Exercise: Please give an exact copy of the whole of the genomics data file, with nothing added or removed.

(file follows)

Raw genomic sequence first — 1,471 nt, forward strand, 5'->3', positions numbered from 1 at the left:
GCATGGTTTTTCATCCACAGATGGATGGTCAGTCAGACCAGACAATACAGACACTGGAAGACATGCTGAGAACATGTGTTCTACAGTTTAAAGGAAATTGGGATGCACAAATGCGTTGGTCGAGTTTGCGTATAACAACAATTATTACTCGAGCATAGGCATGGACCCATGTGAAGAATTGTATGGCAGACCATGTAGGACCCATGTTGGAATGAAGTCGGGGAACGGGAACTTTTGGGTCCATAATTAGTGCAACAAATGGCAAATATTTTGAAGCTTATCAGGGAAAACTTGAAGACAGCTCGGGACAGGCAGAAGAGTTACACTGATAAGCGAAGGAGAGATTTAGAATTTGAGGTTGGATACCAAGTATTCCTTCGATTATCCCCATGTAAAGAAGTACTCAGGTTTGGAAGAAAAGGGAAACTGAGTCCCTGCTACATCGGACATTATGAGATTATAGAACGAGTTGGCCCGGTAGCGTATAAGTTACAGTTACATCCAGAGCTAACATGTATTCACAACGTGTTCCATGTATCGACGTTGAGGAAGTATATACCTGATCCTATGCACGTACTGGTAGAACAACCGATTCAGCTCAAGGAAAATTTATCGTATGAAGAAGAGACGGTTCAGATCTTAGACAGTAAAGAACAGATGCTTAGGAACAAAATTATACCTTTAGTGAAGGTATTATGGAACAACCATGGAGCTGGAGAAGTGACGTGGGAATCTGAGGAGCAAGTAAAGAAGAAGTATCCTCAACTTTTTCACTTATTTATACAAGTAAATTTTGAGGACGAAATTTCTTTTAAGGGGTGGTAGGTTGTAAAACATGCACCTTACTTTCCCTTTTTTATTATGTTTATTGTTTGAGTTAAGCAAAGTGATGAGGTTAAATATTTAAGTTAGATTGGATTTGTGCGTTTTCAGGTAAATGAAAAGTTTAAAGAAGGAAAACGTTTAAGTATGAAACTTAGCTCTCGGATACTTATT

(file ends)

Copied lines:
Raw genomic sequence first — 1,471 nt, forward strand, 5'->3', positions numbered from 1 at the left:
GCATGGTTTTTCATCCACAGATGGATGGTCAGTCAGACCAGACAATACAGACACTGGAAGACATGCTGAGAACATGTGTTCTACAGTTTAAAGGAAATTGGGATGCACAAATGCGTTGGTCGAGTTTGCGTATAACAACAATTATTACTCGAGCATAGGCATGGACCCATGTGAAGAATTGTATGGCAGACCATGTAGGACCCATGTTGGAATGAAGTCGGGGAACGGGAACTTTTGGGTCCATAATTAGTGCAACAAATGGCAAATATTTTGAAGCTTATCAGGGAAAACTTGAAGACAGCTCGGGACAGGCAGAAGAGTTACACTGATAAGCGAAGGAGAGATTTAGAATTTGAGGTTGGATACCAAGTATTCCTTCGATTATCCCCATGTAAAGAAGTACTCAGGTTTGGAAGAAAAGGGAAACTGAGTCCCTGCTACATCGGACATTATGAGATTATAGAACGAGTTGGCCCGGTAGCGTATAAGTTACAGTTACATCCAGAGCTAACATGTATTCACAACGTGTTCCATGTATCGACGTTGAGGAAGTATATACCTGATCCTATGCACGTACTGGTAGAACAACCGATTCAGCTCAAGGAAAATTTATCGTATGAAGAAGAGACGGTTCAGATCTTAGACAGTAAAGAACAGATGCTTAGGAACAAAATTATACCTTTAGTGAAGGTATTATGGAACAACCATGGAGCTGGAGAAGTGACGTGGGAATCTGAGGAGCAAGTAAAGAAGAAGTATCCTCAACTTTTTCACTTATTTATACAAGTAAATTTTGAGGACGAAATTTCTTTTAAGGGGTGGTAGGTTGTAAAACATGCACCTTACTTTCCCTTTTTTATTATGTTTATTGTTTGAGTTAAGCAAAGTGATGAGGTTAAATATTTAAGTTAGATTGGATTTGTGCGTTTTCAGGTAAATGAAAAGTTTAAAGAAGGAAAACGTTTAAGTATGAAACTTAGCTCTCGGATACTTATT